By Stephen J. Bigelow, Senior Technology Writer
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Identity management (IdM) is an integral part of business planning and policy, usually involving matters of regulatory compliance and business governance that must be weighed individually for every client. IdM is not an ideal fit for the client in every case today, but it may become more suitable as new trends develop. The first part of this Hot Spot Tutorial presents an overview of identity management, its objectives and features and some of the technical requirements involved. The second installment examines IdM deployment considerations, practices and potential business opportunities for solution providers. This final chapter takes a closer look at identity management compliance and standards, along with identity management trends and alternatives.
Identity management compliance and standards
Although there are no identity management compliance regulations or corporate governance policies, IdM helps define and enforce compliance regulation policies. For example, regulations may address activity monitoring/logging, rights assignment (and the control of rights assignment), least privilege principles, remote access and so on. None of these concerns require IdM, but all can be addressed with IdM technologies.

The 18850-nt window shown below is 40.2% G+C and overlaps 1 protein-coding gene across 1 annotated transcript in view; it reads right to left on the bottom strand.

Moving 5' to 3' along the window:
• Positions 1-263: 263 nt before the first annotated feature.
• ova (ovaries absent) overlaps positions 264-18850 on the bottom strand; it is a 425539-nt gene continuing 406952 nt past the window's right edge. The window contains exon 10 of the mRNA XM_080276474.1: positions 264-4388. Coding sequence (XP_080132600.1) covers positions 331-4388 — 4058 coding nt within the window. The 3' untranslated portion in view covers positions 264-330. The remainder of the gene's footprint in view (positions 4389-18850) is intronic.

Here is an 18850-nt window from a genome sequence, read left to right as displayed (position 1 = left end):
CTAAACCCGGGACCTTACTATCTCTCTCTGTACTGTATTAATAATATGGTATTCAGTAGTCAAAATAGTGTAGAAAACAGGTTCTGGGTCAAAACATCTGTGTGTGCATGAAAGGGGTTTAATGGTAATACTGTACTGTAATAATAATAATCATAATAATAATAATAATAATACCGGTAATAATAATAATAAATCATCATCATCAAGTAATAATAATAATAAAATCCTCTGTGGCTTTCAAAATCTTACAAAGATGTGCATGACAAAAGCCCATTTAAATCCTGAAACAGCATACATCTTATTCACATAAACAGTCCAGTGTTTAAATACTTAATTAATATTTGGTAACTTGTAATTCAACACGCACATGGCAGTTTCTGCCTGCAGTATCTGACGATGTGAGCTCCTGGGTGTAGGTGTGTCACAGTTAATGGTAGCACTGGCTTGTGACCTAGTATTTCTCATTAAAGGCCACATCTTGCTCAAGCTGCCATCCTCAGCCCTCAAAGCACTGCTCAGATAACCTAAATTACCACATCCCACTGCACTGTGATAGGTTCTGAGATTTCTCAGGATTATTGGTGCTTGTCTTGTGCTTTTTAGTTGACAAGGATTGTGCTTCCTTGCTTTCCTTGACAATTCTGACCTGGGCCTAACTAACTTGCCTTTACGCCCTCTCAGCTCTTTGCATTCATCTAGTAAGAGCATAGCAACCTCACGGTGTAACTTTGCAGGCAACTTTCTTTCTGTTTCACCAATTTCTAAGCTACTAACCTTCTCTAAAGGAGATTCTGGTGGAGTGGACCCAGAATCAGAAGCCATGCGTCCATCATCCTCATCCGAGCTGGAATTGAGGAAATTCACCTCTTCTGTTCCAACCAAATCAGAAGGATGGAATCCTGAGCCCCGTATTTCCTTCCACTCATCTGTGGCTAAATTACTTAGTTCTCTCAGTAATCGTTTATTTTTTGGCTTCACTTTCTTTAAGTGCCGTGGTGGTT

"Compliance is definitely driving identity management, the need for identity management and the way that people implement identity management," said Jim Gerken, senior practice manager in charge of identity management at Novacoast, an IT professional services company headquartered in Santa Barbara, Calif. "But no identity management tool is going to make you compliant; they're tools you can use to become compliant." This poses both a challenge and an opportunity for solution providers. Providers with expertise in identity management products and deployment should consider expanding their knowledge of compliance in order to help clients develop and map compliant business rules into the IdM deployment. This adds value regardless of whether you perform the deployment or offer consulting after the fact.
There is little standardization in the development of IdM rules and underlying technologies. Compliance regulations are starting to drive the development of some common rules and best practices for IdM, but it's too early for standards. Each client is largely independent in their adoption of the technology and application of business rules. "At this point, it's the wild west," Gerken said. "There are not a lot of rules and standards for identity management because there's not a lot of rules and standards for business."